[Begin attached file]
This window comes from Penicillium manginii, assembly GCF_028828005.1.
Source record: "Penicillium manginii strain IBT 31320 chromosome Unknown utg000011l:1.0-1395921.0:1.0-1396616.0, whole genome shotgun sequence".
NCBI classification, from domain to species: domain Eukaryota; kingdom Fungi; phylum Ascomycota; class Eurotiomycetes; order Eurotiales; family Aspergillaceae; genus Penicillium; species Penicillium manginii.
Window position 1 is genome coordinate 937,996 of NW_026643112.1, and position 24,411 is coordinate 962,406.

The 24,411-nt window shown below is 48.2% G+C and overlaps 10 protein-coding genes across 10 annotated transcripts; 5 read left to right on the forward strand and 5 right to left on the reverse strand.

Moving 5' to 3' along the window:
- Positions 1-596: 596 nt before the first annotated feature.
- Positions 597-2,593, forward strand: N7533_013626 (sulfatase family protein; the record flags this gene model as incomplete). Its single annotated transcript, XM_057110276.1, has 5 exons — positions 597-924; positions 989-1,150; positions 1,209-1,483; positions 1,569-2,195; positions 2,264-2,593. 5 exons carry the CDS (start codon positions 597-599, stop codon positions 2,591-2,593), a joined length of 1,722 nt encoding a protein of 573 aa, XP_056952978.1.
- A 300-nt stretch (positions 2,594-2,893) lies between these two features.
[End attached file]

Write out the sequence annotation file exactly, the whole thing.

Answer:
This window comes from Penicillium manginii, assembly GCF_028828005.1.
Source record: "Penicillium manginii strain IBT 31320 chromosome Unknown utg000011l:1.0-1395921.0:1.0-1396616.0, whole genome shotgun sequence".
NCBI classification, from domain to species: domain Eukaryota; kingdom Fungi; phylum Ascomycota; class Eurotiomycetes; order Eurotiales; family Aspergillaceae; genus Penicillium; species Penicillium manginii.
Window position 1 is genome coordinate 937,996 of NW_026643112.1, and position 24,411 is coordinate 962,406.

The 24,411-nt window shown below is 48.2% G+C and overlaps 10 protein-coding genes across 10 annotated transcripts; 5 read left to right on the forward strand and 5 right to left on the reverse strand.

Moving 5' to 3' along the window:
- Positions 1-596: 596 nt before the first annotated feature.
- Positions 597-2,593, forward strand: N7533_013626 (sulfatase family protein; the record flags this gene model as incomplete). Its single annotated transcript, XM_057110276.1, has 5 exons — positions 597-924; positions 989-1,150; positions 1,209-1,483; positions 1,569-2,195; positions 2,264-2,593. 5 exons carry the CDS (start codon positions 597-599, stop codon positions 2,591-2,593), a joined length of 1,722 nt encoding a protein of 573 aa, XP_056952978.1.
- A 300-nt stretch (positions 2,594-2,893) lies between these two features.